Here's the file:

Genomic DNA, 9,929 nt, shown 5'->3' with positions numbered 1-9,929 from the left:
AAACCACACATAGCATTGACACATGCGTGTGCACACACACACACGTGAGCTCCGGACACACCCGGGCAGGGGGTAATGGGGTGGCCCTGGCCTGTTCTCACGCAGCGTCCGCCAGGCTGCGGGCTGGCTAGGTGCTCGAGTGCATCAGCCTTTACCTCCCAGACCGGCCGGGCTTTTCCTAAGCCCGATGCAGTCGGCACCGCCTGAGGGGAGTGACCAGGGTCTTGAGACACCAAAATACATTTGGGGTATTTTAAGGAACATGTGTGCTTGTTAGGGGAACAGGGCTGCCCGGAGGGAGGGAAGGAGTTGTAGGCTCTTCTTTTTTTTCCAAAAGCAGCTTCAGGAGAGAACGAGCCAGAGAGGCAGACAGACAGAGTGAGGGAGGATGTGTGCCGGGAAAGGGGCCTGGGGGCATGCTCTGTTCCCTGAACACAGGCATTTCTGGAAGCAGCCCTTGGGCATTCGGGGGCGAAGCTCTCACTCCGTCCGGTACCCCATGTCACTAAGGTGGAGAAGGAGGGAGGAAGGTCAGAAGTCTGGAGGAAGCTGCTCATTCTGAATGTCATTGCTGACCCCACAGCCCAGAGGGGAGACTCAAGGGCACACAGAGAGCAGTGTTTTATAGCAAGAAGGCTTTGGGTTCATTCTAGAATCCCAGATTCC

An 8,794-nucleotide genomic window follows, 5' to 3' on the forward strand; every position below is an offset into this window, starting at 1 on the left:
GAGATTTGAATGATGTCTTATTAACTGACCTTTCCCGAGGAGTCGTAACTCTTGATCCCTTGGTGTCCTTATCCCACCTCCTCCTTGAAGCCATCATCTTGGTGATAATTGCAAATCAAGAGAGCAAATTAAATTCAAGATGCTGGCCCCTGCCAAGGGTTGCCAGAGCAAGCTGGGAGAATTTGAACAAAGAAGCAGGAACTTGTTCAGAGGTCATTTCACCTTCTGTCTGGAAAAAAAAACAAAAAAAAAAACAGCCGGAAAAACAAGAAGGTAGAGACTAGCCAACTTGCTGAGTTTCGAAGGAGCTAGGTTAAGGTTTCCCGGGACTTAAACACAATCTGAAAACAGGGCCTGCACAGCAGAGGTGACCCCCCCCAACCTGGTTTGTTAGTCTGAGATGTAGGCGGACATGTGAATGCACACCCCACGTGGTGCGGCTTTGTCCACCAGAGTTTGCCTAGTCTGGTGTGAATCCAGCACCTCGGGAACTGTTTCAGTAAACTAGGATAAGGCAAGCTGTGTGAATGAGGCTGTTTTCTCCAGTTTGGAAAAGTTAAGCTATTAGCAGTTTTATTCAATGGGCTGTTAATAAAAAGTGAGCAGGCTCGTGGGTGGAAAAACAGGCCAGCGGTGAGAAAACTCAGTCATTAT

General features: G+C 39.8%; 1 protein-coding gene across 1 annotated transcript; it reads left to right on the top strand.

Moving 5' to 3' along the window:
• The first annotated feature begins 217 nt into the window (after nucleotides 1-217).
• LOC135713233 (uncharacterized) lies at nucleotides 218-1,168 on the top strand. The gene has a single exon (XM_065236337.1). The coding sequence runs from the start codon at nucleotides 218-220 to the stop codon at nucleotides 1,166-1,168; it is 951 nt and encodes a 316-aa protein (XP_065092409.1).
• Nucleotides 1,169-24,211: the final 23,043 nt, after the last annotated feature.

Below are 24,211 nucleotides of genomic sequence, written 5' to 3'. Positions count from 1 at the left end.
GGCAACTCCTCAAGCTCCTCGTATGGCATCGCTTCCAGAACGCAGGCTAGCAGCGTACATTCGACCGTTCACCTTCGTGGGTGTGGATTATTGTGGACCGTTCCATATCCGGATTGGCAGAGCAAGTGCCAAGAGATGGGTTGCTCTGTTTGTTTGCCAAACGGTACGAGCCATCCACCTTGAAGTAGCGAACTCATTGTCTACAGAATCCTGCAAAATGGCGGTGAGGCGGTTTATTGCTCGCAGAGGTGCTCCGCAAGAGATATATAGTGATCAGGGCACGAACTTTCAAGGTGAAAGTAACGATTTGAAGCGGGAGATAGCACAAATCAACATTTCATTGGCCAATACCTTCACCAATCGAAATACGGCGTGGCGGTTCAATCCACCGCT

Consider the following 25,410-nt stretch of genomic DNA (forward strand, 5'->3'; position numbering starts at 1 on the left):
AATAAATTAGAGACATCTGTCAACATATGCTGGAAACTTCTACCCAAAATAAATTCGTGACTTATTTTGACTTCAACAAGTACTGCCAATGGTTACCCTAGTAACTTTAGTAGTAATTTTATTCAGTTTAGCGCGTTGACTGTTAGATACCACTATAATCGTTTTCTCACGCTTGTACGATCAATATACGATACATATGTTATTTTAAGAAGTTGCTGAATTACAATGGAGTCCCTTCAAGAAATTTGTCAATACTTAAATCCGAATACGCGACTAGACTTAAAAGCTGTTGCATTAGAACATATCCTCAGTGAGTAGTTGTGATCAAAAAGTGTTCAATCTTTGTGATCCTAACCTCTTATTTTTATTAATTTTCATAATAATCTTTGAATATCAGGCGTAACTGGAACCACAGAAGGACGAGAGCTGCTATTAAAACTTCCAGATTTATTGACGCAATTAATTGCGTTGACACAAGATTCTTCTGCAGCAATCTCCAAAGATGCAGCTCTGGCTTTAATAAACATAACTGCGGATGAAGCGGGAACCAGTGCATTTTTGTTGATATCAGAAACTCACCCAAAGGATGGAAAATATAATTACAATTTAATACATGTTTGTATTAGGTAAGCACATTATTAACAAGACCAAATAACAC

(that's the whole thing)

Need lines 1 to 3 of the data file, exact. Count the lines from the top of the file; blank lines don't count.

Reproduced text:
Genomic DNA, 9,929 nt, shown 5'->3' with positions numbered 1-9,929 from the left:
AAACCACACATAGCATTGACACATGCGTGTGCACACACACACACGTGAGCTCCGGACACACCCGGGCAGGGGGTAATGGGGTGGCCCTGGCCTGTTCTCACGCAGCGTCCGCCAGGCTGCGGGCTGGCTAGGTGCTCGAGTGCATCAGCCTTTACCTCCCAGACCGGCCGGGCTTTTCCTAAGCCCGATGCAGTCGGCACCGCCTGAGGGGAGTGACCAGGGTCTTGAGACACCAAAATACATTTGGGGTATTTTAAGGAACATGTGTGCTTGTTAGGGGAACAGGGCTGCCCGGAGGGAGGGAAGGAGTTGTAGGCTCTTCTTTTTTTTCCAAAAGCAGCTTCAGGAGAGAACGAGCCAGAGAGGCAGACAGACAGAGTGAGGGAGGATGTGTGCCGGGAAAGGGGCCTGGGGGCATGCTCTGTTCCCTGAACACAGGCATTTCTGGAAGCAGCCCTTGGGCATTCGGGGGCGAAGCTCTCACTCCGTCCGGTACCCCATGTCACTAAGGTGGAGAAGGAGGGAGGAAGGTCAGAAGTCTGGAGGAAGCTGCTCATTCTGAATGTCATTGCTGACCCCACAGCCCAGAGGGGAGACTCAAGGGCACACAGAGAGCAGTGTTTTATAGCAAGAAGGCTTTGGGTTCATTCTAGAATCCCAGATTCC

An 8,794-nucleotide genomic window follows, 5' to 3' on the forward strand; every position below is an offset into this window, starting at 1 on the left: